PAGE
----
Dickinson County Commissioners approved an amended Emergency Health Order Thursday that eliminates restrictions on mass gatherings.
The change also means fairs, festivals and other large events can now go on as usual. It also allows bars that serve alcohol to return to their pre-pandemic hours.
The amended health order — which still requires masks be worn in public — is now in effect until April 1.
Also, a modified quarantine order for county schools went into effect this week that will allow more kids to stay in school even if they have been exposed to COVID-19, depending on the nature of the exposure.
The Abilene Board of Education held a special meeting Thursday morning to accept the revised quarantine guidance for K-12 schools.
“We have watched our percent of positive (COVID-19) cases decrease and the number of cases decrease in our county, across the state and across the United States as well,” said Dickinson County Health Officer/Health Department Director John Hultgren. “That’s welcome news and I can guarantee there’s no one within the health department, myself included, who doesn’t want to get past this as soon as possible.”
Masks still needed
Although COVID-19 cases are now decreasing, Hultgren told county commissioners that it’s not yet time to eliminate masks.
“We want to get past this in a cautious, slow manner,” he said.
The county removed Section 2 of its Emergency Order, which limited the maximum capacity percentages for gatherings.
“It also allows for the opening or possible opening for fairs and festivals. We’re getting to that time, springtime, summertime when we start thinking of those sorts of activities and allowing those to happen,” Hultgren said.
“Obviously, in doing so, this is granting them the ability to plan for those, and some of those are far down the road,” Hultgren said.
Commenting that the Central Kansas Free Fair is held in August, Hultgren said that hopefully this will allow fair and other festival organizers time to start planning and making arrangements.
“”Hopefully those events can happen without any problem as long as our case rates stay down,” he added.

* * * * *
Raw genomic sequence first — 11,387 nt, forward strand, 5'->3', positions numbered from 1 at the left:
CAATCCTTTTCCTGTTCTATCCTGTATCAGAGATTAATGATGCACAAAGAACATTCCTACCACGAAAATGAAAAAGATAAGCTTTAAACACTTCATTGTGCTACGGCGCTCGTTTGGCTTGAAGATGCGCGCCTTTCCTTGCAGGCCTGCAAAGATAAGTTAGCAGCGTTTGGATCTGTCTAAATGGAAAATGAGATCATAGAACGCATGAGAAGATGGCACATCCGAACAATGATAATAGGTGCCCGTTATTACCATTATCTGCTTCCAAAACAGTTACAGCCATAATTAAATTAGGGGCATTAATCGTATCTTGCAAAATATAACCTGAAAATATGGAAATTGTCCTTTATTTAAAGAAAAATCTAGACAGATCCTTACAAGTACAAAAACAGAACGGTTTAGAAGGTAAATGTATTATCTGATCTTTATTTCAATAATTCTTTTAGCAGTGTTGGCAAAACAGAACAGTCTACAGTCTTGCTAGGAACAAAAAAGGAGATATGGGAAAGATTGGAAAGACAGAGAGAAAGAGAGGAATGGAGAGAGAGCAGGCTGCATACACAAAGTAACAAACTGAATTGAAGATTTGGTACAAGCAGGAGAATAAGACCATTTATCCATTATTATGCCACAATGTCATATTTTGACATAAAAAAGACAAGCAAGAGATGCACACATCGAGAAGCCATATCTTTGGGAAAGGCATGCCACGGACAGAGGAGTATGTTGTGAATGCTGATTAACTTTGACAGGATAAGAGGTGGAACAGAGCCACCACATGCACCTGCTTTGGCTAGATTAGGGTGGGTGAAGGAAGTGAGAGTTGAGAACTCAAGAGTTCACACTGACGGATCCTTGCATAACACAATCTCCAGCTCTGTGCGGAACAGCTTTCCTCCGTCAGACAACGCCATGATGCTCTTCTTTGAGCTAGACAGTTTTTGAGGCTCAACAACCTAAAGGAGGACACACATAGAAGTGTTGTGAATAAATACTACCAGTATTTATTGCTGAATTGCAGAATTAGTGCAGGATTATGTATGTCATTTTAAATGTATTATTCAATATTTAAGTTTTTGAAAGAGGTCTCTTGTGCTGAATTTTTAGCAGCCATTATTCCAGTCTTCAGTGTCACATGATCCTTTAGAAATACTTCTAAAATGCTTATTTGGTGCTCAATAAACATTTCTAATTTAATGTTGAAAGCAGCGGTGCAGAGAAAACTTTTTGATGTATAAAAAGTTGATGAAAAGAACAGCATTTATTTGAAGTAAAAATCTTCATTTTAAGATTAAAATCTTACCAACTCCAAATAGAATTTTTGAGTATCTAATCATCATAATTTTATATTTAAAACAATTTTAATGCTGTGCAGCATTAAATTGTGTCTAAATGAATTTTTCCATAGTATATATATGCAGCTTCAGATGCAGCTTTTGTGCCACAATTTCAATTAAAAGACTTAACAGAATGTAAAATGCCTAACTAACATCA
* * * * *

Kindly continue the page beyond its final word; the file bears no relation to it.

While many county residents still are calling for the mask portion of the order to be removed, Hultgren said it will remain in place for now.
However, if the virus situation continues to improve (with fewer cases and more people getting vaccinated) removing the mask order might be possible. The county will re-examine the necessity for mask wearing on a week-to-week basis.
“I think that for the health and protection of the public, it makes sense to walk into this and not run into this as we release some of these restrictions,” Hultgren said. “I want to get rid of the masks just as soon as we can, but I think we need to do so safely, make sure it’s the right time. Our positive percentage is declining down where we think some of those changes can be made, but we need to make sure that those are prolonged.”
Another factor to consider before restrictions are eliminated is the number of positive COVID-19 cases in surrounding counties, Hultgren said. Many Dickinson County people work in other counties, just as many people from nearby counties travel to Dickinson County to work.
“We don’t want a close county to be high (in COVID positives) and people bring the infection back to us. That all goes into what we use for review in making any changes to this order and we will continue to do that on a daily and weekly basis,” Hultgren said.
County Administrator Brad Homman said that as of Thursday all school district staff in the county who wanted a vaccine had received one, which was one of the factors leading to the new modified quarantine guidance for schools.
“Having them all vaccinated or a majority of them vaccinated is a big plus in that order,” Homman said.
“The more people we can vaccinate will help us in considering that masking mandate as we move forward. Obviously, if everyone’s vaccinated we don’t have a problem,” Homman said.”Unfortunately, we’re only seeing about 50 percent of people want a vaccine and we’re hearing that from other counties.
“That’s kind of what we’ve seen in the schools. Only 50 percent were interested,” he added.
Maybe some declined because they already had the virus, or they didn’t know they had had the virus and built up some immunity or some may have been vaccinated in another county or by another vendor, Homman said.
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